Ithaca is a progressive community that understands stewardship to our environment is among our most important responsibilities. The quality of life of this and the next generation will be determined by how we take care of our water, air, forests, and natural areas.
Ithaca has been a leader in promoting sustainability. I’m proud to have been part of these efforts, working to bring recycling bins to Collegetown, consistently advocating public transportation and energy efficiency, and consistently opposing hydrofracking.
But there is still more we can be doing.
Ithaca needs bold, innovative leadership to move our City towards a more sustainable future.
We must continue and expand “green” purchasing to ensure tax dollars aren’t going to products and companies that destroy our environment and inflict harm on other communities. Using Sweat-Free Ithaca as a model, we can work with other municipalities, State, and Federal agencies to use our market power to move the global economy in a more sustainable direction.
If we couple this focused development with expanded sidewalks and more bike-lanes, we can encourage more walking and biking, reduce traffic, and create a more sustainable, community-focused City
We should launch a City-wide discussion about transitioning our community away from coal burning and towards more renewable sources of energy. We should work with neighboring municipalities to re-investigate the possibility of expanded wind and solar energy production in the area, such as Enfield wind, and seek to attract high-tech, renewable energy industries that could take advantage of our environmentally-conscious and well educated workforce. This is a long-term project who’s work will extend well beyond the term of the next Mayor. But if we are to continue to be a voice of progress in the 21st Century, we must begin this effort.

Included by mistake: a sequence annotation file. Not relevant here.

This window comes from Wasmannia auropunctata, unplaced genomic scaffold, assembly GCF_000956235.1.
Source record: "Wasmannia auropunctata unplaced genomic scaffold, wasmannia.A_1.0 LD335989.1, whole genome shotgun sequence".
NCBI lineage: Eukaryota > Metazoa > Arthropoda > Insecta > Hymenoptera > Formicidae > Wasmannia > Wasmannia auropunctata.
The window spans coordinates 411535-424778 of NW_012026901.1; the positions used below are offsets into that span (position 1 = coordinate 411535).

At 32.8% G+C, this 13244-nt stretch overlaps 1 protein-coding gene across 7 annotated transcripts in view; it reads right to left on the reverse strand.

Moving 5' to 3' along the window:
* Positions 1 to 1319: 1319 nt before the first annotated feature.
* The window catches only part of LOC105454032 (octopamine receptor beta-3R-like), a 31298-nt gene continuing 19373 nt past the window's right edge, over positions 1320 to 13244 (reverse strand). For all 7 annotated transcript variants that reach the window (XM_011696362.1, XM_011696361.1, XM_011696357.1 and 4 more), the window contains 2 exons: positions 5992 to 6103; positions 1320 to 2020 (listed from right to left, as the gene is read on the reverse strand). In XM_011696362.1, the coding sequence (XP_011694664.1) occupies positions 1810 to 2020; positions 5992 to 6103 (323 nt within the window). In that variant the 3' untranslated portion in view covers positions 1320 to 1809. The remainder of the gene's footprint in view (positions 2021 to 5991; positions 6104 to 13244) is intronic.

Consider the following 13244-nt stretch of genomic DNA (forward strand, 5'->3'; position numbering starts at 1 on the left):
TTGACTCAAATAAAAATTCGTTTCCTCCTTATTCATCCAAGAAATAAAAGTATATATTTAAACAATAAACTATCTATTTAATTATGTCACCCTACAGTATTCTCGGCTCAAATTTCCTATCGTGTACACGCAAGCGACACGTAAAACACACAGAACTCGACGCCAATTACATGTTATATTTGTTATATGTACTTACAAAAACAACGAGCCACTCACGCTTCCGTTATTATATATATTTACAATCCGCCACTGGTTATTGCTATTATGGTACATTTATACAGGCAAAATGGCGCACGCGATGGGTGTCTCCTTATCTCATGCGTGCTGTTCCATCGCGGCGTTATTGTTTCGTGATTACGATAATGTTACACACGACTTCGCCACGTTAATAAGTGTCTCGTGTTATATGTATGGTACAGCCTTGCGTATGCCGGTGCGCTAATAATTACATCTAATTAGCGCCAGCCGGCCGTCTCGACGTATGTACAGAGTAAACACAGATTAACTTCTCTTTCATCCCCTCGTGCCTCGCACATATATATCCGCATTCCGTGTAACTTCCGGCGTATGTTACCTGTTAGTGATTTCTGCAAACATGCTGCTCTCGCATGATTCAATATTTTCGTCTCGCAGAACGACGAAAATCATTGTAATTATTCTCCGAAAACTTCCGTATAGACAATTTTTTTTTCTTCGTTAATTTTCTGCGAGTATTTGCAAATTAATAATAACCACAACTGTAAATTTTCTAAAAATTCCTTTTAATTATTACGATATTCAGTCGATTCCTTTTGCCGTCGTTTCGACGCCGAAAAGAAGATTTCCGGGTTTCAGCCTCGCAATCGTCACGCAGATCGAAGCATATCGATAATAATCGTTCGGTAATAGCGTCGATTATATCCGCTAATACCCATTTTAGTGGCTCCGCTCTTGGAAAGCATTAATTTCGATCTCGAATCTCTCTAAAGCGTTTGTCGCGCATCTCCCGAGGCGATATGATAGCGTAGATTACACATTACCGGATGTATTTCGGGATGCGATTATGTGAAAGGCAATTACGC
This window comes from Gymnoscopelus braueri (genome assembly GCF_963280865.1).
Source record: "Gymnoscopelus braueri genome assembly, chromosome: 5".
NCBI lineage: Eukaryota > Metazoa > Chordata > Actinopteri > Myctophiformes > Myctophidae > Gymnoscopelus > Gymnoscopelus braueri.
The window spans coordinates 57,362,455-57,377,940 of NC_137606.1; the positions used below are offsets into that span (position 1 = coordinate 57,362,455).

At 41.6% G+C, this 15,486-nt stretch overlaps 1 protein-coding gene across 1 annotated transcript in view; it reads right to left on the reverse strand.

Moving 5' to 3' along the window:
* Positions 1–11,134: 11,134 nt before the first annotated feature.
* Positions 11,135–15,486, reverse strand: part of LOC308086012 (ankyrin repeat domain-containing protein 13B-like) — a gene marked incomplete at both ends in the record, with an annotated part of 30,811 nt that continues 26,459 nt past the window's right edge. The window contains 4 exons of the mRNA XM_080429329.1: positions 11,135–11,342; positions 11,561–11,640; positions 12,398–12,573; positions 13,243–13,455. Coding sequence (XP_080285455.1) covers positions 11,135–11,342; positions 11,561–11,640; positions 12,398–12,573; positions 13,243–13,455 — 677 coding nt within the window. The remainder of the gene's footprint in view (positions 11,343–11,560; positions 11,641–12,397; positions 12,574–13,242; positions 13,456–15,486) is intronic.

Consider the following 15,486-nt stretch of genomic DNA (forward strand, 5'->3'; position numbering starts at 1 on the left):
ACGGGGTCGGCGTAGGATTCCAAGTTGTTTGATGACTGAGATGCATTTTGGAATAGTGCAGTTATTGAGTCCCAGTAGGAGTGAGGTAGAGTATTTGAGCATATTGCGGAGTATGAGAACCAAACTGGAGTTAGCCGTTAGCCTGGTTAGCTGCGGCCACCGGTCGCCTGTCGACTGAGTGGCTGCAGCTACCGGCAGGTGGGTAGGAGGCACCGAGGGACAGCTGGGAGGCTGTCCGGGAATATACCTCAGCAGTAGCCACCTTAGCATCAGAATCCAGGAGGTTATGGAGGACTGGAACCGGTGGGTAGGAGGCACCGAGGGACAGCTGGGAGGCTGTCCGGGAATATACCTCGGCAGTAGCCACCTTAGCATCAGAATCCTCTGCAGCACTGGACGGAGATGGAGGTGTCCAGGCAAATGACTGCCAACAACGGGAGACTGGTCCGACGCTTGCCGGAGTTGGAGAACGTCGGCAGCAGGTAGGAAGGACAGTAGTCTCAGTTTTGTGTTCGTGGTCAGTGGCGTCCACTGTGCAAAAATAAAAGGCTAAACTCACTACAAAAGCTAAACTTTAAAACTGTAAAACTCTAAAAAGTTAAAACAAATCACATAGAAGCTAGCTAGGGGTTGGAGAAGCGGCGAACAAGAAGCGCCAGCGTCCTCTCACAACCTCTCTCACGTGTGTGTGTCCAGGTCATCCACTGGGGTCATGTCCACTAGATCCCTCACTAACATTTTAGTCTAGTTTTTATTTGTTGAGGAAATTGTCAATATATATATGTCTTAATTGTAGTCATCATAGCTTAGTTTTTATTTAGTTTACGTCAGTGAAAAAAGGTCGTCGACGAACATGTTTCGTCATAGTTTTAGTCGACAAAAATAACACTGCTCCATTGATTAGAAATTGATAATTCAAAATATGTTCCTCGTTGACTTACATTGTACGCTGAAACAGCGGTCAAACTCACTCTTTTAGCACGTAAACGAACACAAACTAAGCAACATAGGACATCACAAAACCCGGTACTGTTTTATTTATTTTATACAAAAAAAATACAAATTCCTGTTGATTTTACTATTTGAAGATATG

And of course, we must continue to do everything in our power to combat unsafe hydrofracking and ensure that companies do not profit from the contamination of our water, air, and natural spaces. This means not only banning fracking within the City, but also working with other communities in our water-shed and all of New York State to ensure our citizens continue to have access to safe drinking water.
Ithaca needs effective leadership to serve as an advocate in Albany, so that unsafe drilling in our neighboring communities does not put our water at risk.
In the coming month’s the campaign will be seeking input on each and every issue before the city. We are eager to use this input to inform our platform. Check back regularly for updates and if you’d like to speak with Svante about any of these issues please contact us here.